The legacy of William F. Buckley, Jr. is not necessarily his 'National Review'; it isn't his devotion to the Buckley pere's hatred of FDR's New Deal, an act deemed a patrician's treachery to his class; it is the implosion of what his brother Reid concretes him as a revolutionary who ushered in the conservative revolution that we see in the impossible array of 17 candidates for the 2016 Republican nomination for the American presidency and the rise of Donald Trump. But, in 'Best of Enemies' trans-political make over is a glint in Buckley's eye as he faced the talented Gore Vidal as they 'commented' on the 1968 Republican convention in Miami and then the Democratic convention in Daley's Chicago. Who has read Buckley's apologia pro sua vita as spy for the FBI 'God and Man at Yale' today? Brilliant, effete, an amateur of the harpsicord,a seasoned sailor, he thought of himself the American heir to the little read GK Chesterton, in his affected speech. He could demolish in high disdain the arguments of his guests on 'Firing Line', guests like Norman Mailer, Allan Ginsberg and the like. Buckley was a man of the right--God, Country, Law and Order, who fought those critics of his values not necessarily in the name of freedom and humanity but in defense of older medieval values by attacking contemporary secular culture. And the embodiment of his distaste was the writer, playwright and commentator on things cultural and political Gore Vidal. ABC pitted these two 'aristocrats' of polished English as a wedge in the wall-to-wall coverage of the conventions by rivals CBS and NBC, at a time nightly television news was accepted more or less straight by the American people. From the get go, it was obvious that these two mavens of the Verb mutually loathed one another. Buckley shucking and sliding verbally, eyes popping, a supercilious grin on his lip as he flung mud at Vidal, not so much on what he said about the convention but for what he stood for. Remember, Gore Vidal had broken taboos for his 'Myra Breckenridge', about a transgendered man, light years ahead of the much admired Caitlin Jenner, a Republican. To Buckley, the writer of note was an enemy of God and patrician values and yes even to an elite education which Gore Vidal didn't pursue--he was a drop out who joined the Army during WW2, serving in Alaska where he wrote his much praised 'Williwaw'. Vidal was a 'revolutionary' in his own way; he published 'The City and the Pillar', which had a homosexual theme, that so exasperated the Old Grey Lady, the New York Times, which boycotted reviewing any of his books till decades later when they couldn't ignore his obvious talent. And in Gore, Buckley met more than his equal, so much so that until his death he wouldn't pronounce the V word. Buckley and Vidal were bellwethers; each had a finger on the rage and discontent of the times. And according to the talking heads, their 10 debates radically changed political discourse that now plagues our own day. 'Best of Enemies' is more than nostalgia, it is a palimpsest for the soul of the American soul. Buckley was an admirer of authoritarianism that Vidal was not. And it was to Vidal's credit that he pierced the supercilious armor of Buckley that, despite the adulation of his peers, rendered a life of hobnobbing with the rich and famous, the anti-Semites and racists, made him lose his 'cool' and restful nights of sleep. Even though he called Vidal a 'queer' (which wasn't a slur a half-century ago), Vidal suspected that he was a closet case, going as far as saying he was an incarnation of Myron Breckenridge. (For those who want to read about the conventions in Miami and bloody Chicago,Norman Mailer's 'Miami and the Siege of Chicago' is not a bad place to begin.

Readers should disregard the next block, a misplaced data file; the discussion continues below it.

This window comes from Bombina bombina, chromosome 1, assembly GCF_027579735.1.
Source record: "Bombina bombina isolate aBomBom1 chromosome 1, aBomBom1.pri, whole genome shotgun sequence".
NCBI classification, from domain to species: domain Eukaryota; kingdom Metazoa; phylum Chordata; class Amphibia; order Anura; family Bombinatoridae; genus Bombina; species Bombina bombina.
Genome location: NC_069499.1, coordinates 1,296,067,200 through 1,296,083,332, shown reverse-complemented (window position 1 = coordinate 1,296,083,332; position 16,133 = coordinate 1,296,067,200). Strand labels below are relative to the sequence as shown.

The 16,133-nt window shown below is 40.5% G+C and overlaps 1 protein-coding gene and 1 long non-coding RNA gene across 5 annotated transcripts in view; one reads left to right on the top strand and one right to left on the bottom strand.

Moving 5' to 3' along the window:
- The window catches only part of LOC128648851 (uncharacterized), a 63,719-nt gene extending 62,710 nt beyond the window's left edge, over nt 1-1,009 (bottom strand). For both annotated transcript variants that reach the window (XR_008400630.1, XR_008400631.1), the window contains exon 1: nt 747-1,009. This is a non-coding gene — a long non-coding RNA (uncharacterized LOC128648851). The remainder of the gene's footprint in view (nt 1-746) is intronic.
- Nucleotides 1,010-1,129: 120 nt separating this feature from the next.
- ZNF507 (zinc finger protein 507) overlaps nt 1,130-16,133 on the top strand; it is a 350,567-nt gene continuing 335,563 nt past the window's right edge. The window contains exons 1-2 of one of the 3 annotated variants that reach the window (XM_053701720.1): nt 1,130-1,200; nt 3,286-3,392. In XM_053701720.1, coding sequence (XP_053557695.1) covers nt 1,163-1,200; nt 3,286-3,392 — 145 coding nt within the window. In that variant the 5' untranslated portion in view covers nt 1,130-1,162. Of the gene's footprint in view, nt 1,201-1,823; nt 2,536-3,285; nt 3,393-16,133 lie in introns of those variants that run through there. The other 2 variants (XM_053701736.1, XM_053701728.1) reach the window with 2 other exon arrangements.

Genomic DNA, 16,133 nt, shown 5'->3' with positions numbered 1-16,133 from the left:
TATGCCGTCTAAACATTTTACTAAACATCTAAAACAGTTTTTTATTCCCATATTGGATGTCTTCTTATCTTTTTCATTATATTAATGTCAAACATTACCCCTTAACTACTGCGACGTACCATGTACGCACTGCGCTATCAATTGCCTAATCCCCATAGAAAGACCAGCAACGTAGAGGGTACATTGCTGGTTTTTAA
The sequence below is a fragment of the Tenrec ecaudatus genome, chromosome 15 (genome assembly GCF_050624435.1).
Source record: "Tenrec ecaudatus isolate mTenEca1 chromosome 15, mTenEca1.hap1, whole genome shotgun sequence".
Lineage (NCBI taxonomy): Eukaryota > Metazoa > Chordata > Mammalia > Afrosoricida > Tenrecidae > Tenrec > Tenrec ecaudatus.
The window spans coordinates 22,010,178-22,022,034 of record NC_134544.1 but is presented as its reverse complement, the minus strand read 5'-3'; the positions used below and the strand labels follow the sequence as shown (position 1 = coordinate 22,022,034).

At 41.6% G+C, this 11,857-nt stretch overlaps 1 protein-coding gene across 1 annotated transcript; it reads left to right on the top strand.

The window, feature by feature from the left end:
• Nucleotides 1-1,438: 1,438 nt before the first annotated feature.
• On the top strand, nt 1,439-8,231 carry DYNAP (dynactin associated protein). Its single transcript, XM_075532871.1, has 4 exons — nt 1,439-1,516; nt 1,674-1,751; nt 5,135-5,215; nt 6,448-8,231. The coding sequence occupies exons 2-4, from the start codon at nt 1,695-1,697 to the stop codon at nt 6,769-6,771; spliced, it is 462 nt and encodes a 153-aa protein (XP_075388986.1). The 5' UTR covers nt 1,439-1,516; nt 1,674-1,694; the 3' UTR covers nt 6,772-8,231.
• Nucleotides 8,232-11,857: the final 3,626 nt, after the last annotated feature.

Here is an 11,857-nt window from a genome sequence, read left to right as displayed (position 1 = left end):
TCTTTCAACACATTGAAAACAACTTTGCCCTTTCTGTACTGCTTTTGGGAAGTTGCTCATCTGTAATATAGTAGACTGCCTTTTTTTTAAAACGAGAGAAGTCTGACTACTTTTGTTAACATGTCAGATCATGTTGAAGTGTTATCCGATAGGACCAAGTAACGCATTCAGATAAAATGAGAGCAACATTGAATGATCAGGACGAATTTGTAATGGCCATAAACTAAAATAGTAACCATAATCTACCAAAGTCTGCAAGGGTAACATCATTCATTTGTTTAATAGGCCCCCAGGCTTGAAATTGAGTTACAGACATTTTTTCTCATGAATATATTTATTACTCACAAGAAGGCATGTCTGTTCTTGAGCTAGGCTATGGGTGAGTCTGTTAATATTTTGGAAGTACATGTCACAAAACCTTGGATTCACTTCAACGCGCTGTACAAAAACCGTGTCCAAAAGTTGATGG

Reviewed by ([email protected]) 10 / 10

The Way We Were _ and Unfortunately, Still Are

In the tortured American summer of 1968, ABC News, then lagging badly behind its network rivals CBS and NBC, was looking for a way to attract viewers during that year's presidential nominating conventions. ABC's solution was to stage a series of debates at the events between two politically diametrically opposed and equally brilliant iconic pundits of the day, conservative William Buckley and liberal Gore Vidal. The results were more than even the network had bargained for, as the acerbic, highly charged confrontations changed forever how the media cover political stories. These comprise the Rosetta Stone of what we hear today as political talking heads lock horns. Perhaps the most surprising _ and in some ways, upsetting _ element about their verbal slice and dice is how relevant their discussions still are. Sadly, some things never seem to change. Filmmakers Robert Gordon and Morgan Neville have put together a searing and accurate view that transports us back to the way it was, which palpably explains the way it is. (R, 1:27)